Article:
WASHINGTON, Dec. 6 — Six weeks after organizers of an international donors conference in Madrid said that more than $3 billion in grants had been pledged to help Iraq with immediate needs, a new World Bank tally verifies grants of only $685 million for 2004.
The vast gap seems to have occurred largely for two reasons: some countries, like Japan, changed the nature of their commitment after the conference from immediate aid to slower, long-term help; and some that had left their intentions unclear were incorrectly assumed to be giving immediate aid.
Many experts also say that donation pledges often do not materialize in the end, or come in the harder-to-tally form of credits for the purchase of commodities.
The grant money for immediate needs was part of a total $13 billion that organizers said was raised at the conference.
The Bush administration does not dispute the gap, but officials say it is too early for an accurate count, asserting that the number of grants will probably grow.
Some United Nations officials concur. "We know the Japanese are rethinking what they're going to do," said Julia Taft, director of the Bureau of Crisis Prevention and Recovery at the United Nations Development Fund. "But once we get our trust funds up and running, about 15 donors will come forward. It's like, the money is in the bank, but the bank doesn't exist yet."
An independent trust fund was promised at the Madrid conference and is due to be set up next week.
Aid officials acknowledge that it is not yet clear how much money will end up going to Iraq outside the American contribution of $18.7 billion in the next year.
The World Bank's new calculation is that of the total pledged for Iraq, $3.7 billion would be in grants and the rest in loans. But those totals are for the period ending in 2007.
The Bush administration had hoped that the bulk of the aid would be available immediately. But there have been delays with loan money, too. International law allows only a sovereign government to incur debt, legal experts say. Current plans call for a transfer of power to an Iraqi government by the middle of next year, and there are some fears that that schedule might be optimistic. In addition, those plans were not announced until Nov. 15, several weeks after the Madrid conference.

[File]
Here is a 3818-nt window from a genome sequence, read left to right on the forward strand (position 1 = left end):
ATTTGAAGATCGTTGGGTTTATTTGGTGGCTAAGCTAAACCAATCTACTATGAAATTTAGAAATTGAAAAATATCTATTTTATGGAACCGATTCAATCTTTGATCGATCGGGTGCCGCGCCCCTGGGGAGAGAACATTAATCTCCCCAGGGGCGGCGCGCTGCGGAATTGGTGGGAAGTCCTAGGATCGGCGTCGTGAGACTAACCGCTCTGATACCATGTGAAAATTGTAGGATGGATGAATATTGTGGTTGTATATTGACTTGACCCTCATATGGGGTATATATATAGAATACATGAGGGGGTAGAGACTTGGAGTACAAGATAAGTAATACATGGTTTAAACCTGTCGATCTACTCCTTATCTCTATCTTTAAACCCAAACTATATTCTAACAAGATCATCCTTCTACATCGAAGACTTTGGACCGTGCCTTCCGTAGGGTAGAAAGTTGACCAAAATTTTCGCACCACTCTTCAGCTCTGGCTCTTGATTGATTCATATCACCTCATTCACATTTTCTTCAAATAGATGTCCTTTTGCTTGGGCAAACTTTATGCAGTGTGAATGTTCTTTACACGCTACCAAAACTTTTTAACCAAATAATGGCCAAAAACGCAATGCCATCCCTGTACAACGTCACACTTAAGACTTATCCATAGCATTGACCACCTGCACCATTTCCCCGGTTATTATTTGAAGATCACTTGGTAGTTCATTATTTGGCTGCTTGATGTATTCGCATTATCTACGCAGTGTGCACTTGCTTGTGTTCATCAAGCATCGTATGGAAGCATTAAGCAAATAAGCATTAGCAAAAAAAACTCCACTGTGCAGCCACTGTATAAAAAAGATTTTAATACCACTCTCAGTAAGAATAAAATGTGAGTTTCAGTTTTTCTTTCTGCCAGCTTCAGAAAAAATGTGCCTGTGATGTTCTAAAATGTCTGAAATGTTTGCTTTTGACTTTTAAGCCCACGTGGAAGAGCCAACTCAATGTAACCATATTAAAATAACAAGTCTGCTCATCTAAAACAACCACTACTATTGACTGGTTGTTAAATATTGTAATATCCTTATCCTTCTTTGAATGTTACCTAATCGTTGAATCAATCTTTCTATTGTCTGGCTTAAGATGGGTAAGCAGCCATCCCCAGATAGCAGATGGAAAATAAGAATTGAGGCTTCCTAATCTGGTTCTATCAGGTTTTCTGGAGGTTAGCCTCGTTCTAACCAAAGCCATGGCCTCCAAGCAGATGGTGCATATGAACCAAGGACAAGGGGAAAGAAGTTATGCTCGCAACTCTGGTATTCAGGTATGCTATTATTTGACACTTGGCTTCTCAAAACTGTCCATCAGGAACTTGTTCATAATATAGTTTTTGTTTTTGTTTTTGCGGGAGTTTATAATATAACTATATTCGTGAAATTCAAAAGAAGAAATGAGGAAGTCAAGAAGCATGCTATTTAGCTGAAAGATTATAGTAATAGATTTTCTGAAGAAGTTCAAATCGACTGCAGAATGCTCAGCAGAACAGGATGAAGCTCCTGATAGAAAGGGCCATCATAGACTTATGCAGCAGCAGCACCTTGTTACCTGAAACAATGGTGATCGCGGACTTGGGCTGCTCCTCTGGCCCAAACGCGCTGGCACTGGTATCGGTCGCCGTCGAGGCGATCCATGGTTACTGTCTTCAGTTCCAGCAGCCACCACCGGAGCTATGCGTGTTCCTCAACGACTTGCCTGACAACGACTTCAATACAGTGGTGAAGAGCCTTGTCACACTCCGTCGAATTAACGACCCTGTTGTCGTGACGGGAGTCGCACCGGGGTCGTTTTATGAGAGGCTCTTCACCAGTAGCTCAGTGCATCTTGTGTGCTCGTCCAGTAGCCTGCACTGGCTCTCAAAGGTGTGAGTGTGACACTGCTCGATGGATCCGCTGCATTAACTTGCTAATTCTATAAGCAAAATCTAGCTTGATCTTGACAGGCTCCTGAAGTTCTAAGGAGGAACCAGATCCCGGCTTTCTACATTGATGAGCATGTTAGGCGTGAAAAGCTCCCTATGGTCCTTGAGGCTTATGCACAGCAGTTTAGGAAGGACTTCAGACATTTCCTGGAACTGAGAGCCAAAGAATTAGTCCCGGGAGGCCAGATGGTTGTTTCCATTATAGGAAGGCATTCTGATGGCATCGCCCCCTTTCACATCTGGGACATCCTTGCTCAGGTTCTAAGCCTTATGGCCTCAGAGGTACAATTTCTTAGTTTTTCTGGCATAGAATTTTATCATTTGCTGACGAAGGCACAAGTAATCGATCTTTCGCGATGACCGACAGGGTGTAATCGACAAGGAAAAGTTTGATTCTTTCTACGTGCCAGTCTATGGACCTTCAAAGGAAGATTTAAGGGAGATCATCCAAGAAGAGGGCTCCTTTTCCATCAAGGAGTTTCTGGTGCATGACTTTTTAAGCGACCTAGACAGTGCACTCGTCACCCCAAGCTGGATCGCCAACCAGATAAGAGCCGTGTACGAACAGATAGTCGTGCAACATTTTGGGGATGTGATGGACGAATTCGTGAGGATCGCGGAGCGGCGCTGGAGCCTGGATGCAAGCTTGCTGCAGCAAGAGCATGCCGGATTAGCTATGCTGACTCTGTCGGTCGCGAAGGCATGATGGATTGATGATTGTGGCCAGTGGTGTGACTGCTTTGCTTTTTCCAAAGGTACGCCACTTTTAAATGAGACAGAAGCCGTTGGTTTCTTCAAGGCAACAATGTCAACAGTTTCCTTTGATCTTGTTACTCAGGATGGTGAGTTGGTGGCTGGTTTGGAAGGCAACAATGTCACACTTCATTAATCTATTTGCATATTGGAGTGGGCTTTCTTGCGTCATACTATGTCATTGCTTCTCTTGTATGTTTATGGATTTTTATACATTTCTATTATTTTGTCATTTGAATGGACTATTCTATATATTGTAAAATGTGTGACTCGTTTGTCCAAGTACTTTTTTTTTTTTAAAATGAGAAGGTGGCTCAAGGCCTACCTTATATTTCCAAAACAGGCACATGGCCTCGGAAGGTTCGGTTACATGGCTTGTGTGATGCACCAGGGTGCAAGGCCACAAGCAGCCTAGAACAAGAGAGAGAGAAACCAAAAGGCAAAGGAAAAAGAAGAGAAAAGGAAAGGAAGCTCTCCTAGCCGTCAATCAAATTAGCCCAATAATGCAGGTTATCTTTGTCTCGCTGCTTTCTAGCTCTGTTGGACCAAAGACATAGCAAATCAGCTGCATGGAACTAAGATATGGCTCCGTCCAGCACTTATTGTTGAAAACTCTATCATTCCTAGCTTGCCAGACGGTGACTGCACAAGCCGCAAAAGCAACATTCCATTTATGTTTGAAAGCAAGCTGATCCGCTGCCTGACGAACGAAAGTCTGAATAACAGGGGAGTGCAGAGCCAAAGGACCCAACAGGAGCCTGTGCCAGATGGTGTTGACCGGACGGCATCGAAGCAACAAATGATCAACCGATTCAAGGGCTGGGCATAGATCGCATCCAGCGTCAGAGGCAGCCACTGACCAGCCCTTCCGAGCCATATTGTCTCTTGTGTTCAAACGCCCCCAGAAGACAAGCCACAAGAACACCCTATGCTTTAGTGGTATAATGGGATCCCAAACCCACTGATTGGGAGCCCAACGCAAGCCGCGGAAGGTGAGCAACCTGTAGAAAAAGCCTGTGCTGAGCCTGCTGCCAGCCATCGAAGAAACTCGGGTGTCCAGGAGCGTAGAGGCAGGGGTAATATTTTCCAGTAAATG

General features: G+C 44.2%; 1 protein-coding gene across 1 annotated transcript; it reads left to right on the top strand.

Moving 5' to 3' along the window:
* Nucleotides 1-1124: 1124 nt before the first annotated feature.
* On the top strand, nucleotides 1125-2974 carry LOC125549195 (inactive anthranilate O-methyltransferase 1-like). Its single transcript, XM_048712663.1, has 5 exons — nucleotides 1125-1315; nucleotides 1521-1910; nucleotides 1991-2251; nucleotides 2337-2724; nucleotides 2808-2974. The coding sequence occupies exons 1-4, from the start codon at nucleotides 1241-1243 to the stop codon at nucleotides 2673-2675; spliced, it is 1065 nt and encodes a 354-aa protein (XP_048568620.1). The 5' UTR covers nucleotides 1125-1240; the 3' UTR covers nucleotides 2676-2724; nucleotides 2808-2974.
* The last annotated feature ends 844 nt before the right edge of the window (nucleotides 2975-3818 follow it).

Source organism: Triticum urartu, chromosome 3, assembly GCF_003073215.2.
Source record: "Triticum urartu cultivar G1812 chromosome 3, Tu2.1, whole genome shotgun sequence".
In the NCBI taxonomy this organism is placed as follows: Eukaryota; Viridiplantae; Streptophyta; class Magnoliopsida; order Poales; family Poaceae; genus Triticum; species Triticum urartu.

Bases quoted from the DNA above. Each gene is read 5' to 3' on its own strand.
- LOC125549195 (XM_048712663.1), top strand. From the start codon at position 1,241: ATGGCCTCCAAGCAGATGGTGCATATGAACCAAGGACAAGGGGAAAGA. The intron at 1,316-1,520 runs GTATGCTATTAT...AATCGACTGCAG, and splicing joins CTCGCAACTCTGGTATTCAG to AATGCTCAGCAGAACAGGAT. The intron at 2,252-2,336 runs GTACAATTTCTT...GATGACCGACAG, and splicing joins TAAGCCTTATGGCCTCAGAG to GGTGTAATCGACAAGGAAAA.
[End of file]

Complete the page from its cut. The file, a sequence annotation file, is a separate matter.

The largest portion of the loans pledged in Iraq were from the World Bank and the International Monetary Fund. But aid experts say the monetary fund loans, at least, will not be available until Iraq's debt restructuring is worked out.
On Friday, President Bush appointed former Secretary of State James A. Baker III to lead the effort to renegotiate Iraq's debt, estimated at $100 billion to $120 billion. Iraq also owes $100 billion in reparations.
Some aid officials suggested that it was not only practical reasons that caused the gap.
"Some of it has to do with people's budget cycles, and their reluctance to make long-term commitments," said an aid official. But he said there had also been an effort by the United States and other organizers to make the Madrid total look as big as possible without concern for specifics.
The World Bank's new tally of aid was released without publicity on the bank's Web site on Thursday night. A press release accompanying the material stated that Madrid had totaled $32 billion, and that $22 billion was in the form of grants. But this included the American grants.
The more specific breakdowns showing the $685 million for next year were contained in a chart accompanying the press release on the Web site, but the bank did not call attention to it.
In the case of Japan, a promise of large upfront cash grants shifted to the possibility of spending the money over several years. "The Japanese were looking at $1.5 billion in Madrid, but now they've decided to leave it unspecified as to which year the money is coming," an administration official said.
Saudi Arabia pledged $1.5 billion in Madrid but left unclear what form it would take; it turned out that half was to be in credits to import goods from Saudi Arabia.
Some countries similarly changed plans because of growing concerns about the political stability and the security of Iraq; some say they will donate money once the trust fund is set up; some, intent on seeing a greater United Nations role in Iraq, are reluctant to make grants during the American-led occupation.
"The problem with cash is that you don't know where it's going to end up," said an official with a donor country. "Who gets to draw this money down? The only contracts awarded for Iraq so far have been awarded by the Pentagon."